Last semester she said she tried to remain enrolled at Purdue, and was employed as a remote teaching assistant. But this semester she was unable to do so.
Rakhshan also doesn’t have insurance right now, despite needing treatment for multiple sclerosis. Her doctor told her she shouldn’t be under any stress.
“The future is unclear for me right now,” Rakhshan said. “I’m thinking about applying for another Ph.D. position from beginning in Canada, and this is not fair because I’m (a) fourth-year Ph.D. student right now and at the middle of my studies.”
She said the head of the math department has been very kind, but she felt that ISS has been unable to help her much.
“You don’t have (the) feeling that they want to help you. I myself think that they don’t want to help you maybe in some cases,” she said. “Maybe because I’m Iranian, I’m not sure.”
Christine Collins, the director of International Student Services — a division within ISS — said that some students, not just Iranian students, go through a process called administrative processing, which Collins said refers visa applications to the U.S. Department of Homeland Security.
The U.S. Department of State may require further administrative processing for refused visas, and at the end of that processing the applicant is deemed either qualified or still ineligible.
She said visa applications are outside of the control of anyone at Purdue. Who qualifies for a visa is up to the departments of State and Homeland Security.
Administrative processing can take anywhere from three months to a year or more, she said, and there’s nothing Purdue can do to expedite the process.
“Any time a student contacts us and informs us that they’re going through administrative processing, we send an email of support basically letting them know that unfortunately there’s nothing we can do to help move the process forward,” she said. “But we give them resources on how to contact the various departments at Purdue to let them know what’s happening and to protect their eligibility to enroll and things like that.”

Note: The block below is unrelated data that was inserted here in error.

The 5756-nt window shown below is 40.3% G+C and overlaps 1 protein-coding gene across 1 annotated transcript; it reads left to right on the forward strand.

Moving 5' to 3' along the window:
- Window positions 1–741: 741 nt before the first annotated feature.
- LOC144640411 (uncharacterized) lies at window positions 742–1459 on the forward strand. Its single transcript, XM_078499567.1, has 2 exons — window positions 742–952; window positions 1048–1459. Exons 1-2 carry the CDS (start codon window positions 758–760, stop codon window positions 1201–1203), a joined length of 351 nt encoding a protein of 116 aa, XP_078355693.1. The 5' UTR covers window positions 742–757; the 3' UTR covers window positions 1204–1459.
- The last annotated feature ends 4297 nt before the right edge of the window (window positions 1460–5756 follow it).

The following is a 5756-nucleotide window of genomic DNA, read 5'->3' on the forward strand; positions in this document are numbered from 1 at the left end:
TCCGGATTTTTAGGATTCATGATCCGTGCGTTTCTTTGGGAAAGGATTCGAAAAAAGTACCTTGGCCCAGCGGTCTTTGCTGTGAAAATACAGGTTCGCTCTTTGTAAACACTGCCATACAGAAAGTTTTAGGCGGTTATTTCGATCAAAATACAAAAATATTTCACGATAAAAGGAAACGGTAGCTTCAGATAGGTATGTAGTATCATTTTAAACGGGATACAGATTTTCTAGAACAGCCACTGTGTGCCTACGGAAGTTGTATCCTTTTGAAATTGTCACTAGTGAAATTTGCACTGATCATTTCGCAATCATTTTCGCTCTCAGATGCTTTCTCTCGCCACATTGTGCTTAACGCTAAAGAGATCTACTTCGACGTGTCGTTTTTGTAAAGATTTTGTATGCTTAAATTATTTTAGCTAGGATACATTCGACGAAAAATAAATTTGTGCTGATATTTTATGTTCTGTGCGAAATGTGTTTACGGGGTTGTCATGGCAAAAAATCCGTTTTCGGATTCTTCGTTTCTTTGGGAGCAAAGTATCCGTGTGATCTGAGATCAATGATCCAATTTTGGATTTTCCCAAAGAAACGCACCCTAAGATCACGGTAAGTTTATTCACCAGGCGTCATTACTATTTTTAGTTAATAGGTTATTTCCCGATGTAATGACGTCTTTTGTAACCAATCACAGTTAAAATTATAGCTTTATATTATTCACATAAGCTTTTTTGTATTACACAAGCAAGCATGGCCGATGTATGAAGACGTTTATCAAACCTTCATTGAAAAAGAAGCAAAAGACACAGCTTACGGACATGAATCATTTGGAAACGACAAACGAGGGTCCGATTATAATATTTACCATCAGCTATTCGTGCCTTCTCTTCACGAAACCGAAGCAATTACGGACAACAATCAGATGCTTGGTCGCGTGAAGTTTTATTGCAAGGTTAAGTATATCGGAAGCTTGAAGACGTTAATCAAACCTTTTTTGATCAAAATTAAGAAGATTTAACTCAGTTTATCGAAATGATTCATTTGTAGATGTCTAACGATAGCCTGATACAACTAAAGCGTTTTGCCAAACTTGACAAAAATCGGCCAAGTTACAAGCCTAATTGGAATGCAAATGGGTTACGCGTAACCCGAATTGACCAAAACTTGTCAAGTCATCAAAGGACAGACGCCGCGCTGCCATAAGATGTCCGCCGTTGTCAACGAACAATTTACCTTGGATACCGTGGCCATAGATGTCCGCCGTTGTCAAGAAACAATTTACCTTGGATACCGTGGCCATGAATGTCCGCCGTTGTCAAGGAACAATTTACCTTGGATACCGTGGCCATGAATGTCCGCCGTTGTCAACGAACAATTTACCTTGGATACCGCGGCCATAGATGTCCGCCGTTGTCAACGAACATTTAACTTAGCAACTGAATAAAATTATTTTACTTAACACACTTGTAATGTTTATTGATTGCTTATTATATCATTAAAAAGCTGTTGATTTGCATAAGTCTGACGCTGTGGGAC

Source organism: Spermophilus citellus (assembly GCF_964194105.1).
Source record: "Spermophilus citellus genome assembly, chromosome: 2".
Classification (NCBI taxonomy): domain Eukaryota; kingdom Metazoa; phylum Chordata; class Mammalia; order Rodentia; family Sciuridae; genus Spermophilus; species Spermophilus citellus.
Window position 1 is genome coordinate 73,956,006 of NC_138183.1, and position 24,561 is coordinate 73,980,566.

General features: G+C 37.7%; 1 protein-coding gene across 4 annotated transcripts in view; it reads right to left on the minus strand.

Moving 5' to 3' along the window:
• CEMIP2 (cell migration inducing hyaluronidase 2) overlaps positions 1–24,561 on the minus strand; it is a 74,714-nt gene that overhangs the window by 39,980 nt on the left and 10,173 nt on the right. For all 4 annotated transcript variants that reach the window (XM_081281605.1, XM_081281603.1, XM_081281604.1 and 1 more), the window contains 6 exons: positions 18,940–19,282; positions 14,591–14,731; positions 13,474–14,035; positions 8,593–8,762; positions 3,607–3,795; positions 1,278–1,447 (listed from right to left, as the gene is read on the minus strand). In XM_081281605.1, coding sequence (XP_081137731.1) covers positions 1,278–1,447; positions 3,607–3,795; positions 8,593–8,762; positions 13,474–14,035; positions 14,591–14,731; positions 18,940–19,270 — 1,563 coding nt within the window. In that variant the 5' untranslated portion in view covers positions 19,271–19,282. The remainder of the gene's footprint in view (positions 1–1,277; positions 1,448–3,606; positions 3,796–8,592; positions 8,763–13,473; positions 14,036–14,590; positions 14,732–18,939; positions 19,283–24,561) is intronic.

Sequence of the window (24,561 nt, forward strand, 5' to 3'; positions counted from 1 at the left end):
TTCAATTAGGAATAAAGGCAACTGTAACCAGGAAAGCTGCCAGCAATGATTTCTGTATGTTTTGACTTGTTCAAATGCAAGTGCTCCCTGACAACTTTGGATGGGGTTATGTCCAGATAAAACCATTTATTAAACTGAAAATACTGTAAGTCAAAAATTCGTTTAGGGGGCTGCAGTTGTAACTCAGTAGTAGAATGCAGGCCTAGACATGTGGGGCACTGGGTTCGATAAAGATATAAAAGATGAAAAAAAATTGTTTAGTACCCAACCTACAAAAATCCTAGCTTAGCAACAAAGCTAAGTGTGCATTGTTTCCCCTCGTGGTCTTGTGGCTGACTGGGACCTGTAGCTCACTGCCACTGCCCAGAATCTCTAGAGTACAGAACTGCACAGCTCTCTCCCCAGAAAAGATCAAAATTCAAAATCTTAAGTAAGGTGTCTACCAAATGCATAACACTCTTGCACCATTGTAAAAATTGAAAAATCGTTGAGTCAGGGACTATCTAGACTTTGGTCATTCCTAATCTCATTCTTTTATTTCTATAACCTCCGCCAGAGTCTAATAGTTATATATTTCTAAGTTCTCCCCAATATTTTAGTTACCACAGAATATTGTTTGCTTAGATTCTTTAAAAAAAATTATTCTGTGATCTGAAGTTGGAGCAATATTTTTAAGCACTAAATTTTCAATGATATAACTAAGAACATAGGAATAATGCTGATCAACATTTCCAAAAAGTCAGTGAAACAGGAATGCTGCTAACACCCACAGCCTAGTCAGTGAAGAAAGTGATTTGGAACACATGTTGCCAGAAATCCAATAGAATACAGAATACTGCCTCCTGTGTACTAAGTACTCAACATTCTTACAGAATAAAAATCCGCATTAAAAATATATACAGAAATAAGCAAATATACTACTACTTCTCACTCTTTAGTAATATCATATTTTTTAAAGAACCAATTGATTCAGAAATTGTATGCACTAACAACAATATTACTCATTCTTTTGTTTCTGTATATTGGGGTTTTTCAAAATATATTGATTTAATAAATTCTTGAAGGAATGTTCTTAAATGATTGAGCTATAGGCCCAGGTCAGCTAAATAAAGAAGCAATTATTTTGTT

Collins said though administrative processing existed before the current presidential administration, she has seen increases in administrative processing, though not for one particular country.
“I would say the last year and a half, we would see on average about 10 to 15 Purdue students who were referred to administrative processing in a year,” she said. “I would say that that has at least doubled and maybe tripled over the course of the last year.”
Collins said issues with visas are not specific to Iranians and it’s difficult to say how the U.S. will be affected.
Right now, Ebrahiminejad said that Iranians, regardless of location, need support from their community.
“It’s getting worse and worse and not getting better,” he said. “So everyone is in the same boat, and there’s nothing that people can do. ... The cost is people’s mental health. That cost is all the lives that have been taken away.”
Ebrahiminejad has dual citizenship in Iran and the U.S., which is why he said he felt more comfortable speaking about issues facing Iranians. He said many don’t talk because they want to apply for green cards and employment and may be worried that doing so would jeopardize the process.
Though Ebrahiminejad said he was fortunate to have dual citizenship and is able to visit his family each year, some haven’t seen their families in years.
“If you ask any of the Iranians on campus,” he said, “they have a sad story to give.”